Friday, 18 January 2008
Is local Presley estate next Graceland?
With legal battle behind him, new owner reveals plans for future
Katie Ruark • The Desert Sun • January 17, 2008
( Originally published August 11, 2007 )
PALM SPRINGS - If a local man has his way, fans soon will be able to see where Elvis kicked off his blue suede shoes.
The King's Palm Springs home is being revamped to become a tourist attraction. The Elvis Estate - one of only two homes the King owned when he died in 1977 - is free from legal battles and wants to rock fans as the next Graceland.
"I want this to be Elvis of California," said Reno Fontana, who won ownership of the home in November with his wife, Laura Whittier Fontana.
That could be good news for Palm Springs tourism.
"I get asked probably six times a day to see the inside of the Elvis house," said Bill Davis, owner of Celebrity Tours in Palm Springs.
"In fact, last week I had a woman from Poland, and all she could say was: 'inside Elvis house,'" he said. "People want to see what's inside."
More than 600,000 people visit the Graceland mansion in Memphis annually - making it one of the five most-visited home tours in the United States and the most famous home in America after The White House, according to Elvis Presley Enterprises.
Elvis already has a place in Palm Springs' history and a presence in its tourism industry.
The Elvis Honeymoon Hideaway, at 1350 Ladera Circle, brought in 600 guests for this year's Elvis Weekend. The three-day event celebrating Elvis and Priscilla Presley's honeymoon in Palm Springs enticed a woman to travel all the way from England, according to Leonard Lewis, the hideaway's caretaker.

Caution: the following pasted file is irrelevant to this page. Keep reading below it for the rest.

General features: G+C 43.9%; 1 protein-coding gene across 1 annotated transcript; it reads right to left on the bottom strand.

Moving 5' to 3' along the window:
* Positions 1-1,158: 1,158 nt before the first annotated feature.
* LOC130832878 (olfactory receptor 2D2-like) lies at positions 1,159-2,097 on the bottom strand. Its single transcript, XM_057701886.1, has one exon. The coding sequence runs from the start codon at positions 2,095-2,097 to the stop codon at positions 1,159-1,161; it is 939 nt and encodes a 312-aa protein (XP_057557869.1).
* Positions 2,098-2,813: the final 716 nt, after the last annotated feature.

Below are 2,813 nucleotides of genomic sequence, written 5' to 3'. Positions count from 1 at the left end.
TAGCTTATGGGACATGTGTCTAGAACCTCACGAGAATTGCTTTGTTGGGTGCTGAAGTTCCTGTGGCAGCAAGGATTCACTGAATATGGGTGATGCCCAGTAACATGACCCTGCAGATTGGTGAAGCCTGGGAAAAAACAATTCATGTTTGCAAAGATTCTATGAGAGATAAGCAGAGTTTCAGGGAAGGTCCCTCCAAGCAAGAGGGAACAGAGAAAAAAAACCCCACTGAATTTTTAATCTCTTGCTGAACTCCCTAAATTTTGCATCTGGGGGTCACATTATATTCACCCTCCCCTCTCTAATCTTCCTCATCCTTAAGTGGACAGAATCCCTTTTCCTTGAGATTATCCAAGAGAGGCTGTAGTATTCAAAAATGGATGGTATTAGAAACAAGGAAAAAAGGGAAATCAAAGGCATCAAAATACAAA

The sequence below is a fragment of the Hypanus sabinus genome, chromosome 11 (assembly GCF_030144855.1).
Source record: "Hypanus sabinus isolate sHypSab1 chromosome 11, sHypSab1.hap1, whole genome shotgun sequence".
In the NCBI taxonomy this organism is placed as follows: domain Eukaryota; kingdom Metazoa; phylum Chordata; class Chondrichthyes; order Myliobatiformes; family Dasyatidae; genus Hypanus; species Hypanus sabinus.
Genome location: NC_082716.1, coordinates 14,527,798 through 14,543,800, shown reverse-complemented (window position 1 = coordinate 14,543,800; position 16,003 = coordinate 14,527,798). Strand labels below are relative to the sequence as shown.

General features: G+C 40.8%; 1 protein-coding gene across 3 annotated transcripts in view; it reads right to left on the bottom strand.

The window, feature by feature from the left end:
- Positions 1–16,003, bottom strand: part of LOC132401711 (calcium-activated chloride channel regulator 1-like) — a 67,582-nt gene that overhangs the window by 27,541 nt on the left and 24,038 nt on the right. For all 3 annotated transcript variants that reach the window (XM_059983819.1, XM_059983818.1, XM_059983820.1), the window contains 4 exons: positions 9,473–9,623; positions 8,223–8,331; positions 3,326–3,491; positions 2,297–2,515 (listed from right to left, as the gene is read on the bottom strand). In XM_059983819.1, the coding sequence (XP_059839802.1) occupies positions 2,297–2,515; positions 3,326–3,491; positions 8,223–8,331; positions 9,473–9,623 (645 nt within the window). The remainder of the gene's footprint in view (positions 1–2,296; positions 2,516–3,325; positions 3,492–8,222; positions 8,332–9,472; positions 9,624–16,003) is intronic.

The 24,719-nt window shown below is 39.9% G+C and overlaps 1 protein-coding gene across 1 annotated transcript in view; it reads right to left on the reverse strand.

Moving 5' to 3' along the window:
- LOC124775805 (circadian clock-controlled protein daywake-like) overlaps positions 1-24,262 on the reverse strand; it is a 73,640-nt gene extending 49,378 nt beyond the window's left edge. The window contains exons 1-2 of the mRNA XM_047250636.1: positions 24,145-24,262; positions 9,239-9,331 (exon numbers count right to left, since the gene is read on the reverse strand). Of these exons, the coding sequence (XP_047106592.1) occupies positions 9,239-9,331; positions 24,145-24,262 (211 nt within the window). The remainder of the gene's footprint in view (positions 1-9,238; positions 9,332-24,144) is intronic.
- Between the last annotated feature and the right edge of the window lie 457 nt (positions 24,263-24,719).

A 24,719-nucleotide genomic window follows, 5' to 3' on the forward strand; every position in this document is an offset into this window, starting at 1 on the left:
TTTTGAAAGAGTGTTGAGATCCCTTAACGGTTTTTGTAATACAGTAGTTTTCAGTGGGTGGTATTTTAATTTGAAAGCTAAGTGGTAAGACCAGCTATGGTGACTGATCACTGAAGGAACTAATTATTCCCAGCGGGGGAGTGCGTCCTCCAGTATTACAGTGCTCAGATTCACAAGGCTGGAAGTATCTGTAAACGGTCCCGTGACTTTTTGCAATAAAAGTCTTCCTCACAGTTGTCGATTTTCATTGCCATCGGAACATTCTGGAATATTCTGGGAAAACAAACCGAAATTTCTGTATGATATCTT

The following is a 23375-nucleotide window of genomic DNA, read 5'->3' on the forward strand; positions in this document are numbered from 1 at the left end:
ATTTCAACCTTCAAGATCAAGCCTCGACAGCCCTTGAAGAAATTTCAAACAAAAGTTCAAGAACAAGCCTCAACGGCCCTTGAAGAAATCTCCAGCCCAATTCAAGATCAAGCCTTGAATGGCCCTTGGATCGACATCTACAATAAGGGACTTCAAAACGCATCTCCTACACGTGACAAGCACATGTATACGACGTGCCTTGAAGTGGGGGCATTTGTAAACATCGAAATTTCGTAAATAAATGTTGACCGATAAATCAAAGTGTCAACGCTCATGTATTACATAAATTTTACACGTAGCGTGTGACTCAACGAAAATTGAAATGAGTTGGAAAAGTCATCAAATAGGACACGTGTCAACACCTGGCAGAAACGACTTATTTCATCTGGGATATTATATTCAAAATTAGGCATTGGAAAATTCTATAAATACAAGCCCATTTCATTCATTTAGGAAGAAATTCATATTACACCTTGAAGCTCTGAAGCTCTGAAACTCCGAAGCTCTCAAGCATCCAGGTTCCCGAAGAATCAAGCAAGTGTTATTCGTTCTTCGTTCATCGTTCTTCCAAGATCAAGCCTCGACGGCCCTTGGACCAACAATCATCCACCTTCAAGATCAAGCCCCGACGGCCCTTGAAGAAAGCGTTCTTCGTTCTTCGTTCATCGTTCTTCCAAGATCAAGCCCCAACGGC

"There are Elvis fans of all ages that go places other than Graceland," said Palm Springs Bureau of Tourism spokesman Jim Dunn. "He's always had that following."
What you'll find
Elvis and Priscilla Presley bought the home at 845 W. Chino Canyon Road for $85,000 in April 1970. The Presleys and their young daughter, Lisa Marie, lived there part time.
When the two divorced in 1972, Priscilla signed over the home to Elvis with a quitclaim deed. After his death, Elvis' personal lawyer, who represented him during his divorce, took control of the estate.
Visitors won't find a jungle room, Elvis's animal-themed play room in Graceland. The five-bedroom home with a pool and stunning eastern views surprisingly is understated. The most outrageous part - if one can even call it that - is a sunken tub with red-and-black tiles in one of the seven bathrooms.
Today, if someone knocks on the door, Fontana will show them around the house for free.
There's no furniture, yet. When it's decorated - in the King's style - formal tours will be given for a fee.
For a lifelong, "unashamed fan" like Fontana, having a connection to the King is special.
"The first time I heard an Elvis song was Dec. 24, 1961," Fontana recalled. "It was 'Blue Hawaii' at my grandparents' house for a Christmas dinner."
When the house came up for sale, he bought it "site unseen."
"We may have our names on the deed, but we are the caretakers," he said. "This house belongs to Elvis fans around the world."
Other plans for Elvis Estate
But Fontana is also a businessman hoping to capitalize on a home that very few have seen - and hard fought for recently.
A chapel, lagoon, banquet hall, pool and recording studio are in the works so the house can be used for weddings, parties and making more music, he said.
Palm Springs City Manager David Ready said plans have not been submitted but would need to meet the zoning ordinance codes for the residential area.
"We look forward to his proposal, but it must be in compliance," Ready said.
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